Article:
My Fried Morris by Bob Bowman

Thirty years ago this month, East Texas lost one of its greatest champions–the son of a Jewish merchant whose legacy of love and humor still endures.

Morris Frank, who gained fame for his newspaper columns in the Houston Chronicle and his speeches throughout America, was born in Perth Amboy, New Jersey, the son of a merchant who moved his family to Lufkin and expected his son to follow in his footsteps.

Instead, Morris started writing sports for his hometown newspaper, the Lufkin Daily News, joined the Houston Post as a feature writer in 1937, and later signed up with the Chronicle as a columnist. With his broad smile, boisterous laugh and ever-present cowboy hat, Morris soon became one of America’s foremost masters of ceremonies.

“He had a following of countless friends, colleagues, famous people and just plain folks who came to know him by reading his stories and columns…or laughed at his harmless barbs that spared no one–not celebrities, not Supreme Court justices, stars of sports, not those in the high places of government and business,” wrote a long-time friend, John Murphy, a former executive vice-president of the Texas Daily Newspaper Association.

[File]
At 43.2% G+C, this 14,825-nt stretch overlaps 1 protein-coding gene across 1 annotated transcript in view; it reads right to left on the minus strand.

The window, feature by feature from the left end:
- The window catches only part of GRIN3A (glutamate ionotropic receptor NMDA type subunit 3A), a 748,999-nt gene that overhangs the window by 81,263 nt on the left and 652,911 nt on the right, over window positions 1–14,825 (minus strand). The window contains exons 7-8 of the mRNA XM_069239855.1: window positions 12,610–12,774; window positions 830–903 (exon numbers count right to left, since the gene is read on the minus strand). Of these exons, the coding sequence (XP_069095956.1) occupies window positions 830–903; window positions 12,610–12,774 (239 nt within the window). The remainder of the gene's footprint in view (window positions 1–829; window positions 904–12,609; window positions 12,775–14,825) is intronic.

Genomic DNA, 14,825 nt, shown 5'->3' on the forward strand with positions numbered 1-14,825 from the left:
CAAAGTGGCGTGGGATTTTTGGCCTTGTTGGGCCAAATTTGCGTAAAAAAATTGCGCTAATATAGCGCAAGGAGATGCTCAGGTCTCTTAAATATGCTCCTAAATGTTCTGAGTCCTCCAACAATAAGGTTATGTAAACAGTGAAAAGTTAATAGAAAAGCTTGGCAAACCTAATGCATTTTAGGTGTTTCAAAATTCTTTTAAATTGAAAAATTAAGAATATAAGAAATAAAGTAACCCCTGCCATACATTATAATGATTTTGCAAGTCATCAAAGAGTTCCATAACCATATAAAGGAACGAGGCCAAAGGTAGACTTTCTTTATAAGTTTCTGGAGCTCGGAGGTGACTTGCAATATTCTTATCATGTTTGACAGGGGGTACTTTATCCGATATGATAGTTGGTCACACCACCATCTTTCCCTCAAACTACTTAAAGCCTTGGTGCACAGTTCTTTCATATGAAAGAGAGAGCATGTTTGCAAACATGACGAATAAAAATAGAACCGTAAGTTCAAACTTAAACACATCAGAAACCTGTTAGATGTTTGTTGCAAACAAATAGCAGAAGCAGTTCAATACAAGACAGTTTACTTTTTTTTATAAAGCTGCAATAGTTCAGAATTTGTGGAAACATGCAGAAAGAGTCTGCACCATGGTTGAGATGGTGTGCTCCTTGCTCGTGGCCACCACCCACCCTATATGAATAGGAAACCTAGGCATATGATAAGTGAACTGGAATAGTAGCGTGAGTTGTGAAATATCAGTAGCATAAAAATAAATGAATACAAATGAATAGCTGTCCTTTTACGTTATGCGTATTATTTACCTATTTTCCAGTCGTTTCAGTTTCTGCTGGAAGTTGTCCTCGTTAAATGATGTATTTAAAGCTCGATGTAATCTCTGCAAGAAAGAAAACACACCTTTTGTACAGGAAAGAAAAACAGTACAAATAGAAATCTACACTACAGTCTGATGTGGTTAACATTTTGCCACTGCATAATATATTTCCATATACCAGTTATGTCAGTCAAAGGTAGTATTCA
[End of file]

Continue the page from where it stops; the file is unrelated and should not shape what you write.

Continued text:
Morris seldom made a speech without mentioning his roots as a sportswriter in Lufkin or his love of East Texas.

But it was his kindness that endeared him to people.

He scrawled thousands of letters in his big, sprawling handwriting, thanking people for acts of kindness, showing sympathy for the lost of family members, congratulating someone for a promotion, getting married, or anything else that he thought was important.

When I was a young newspaperman in Lufkin, and the Chronicle decided to establish a bureau in East Texas, Morris suggested to the Chronicle’s editor, Clayte Binion, who also came from Lufkin, that I would make a good bureau chief.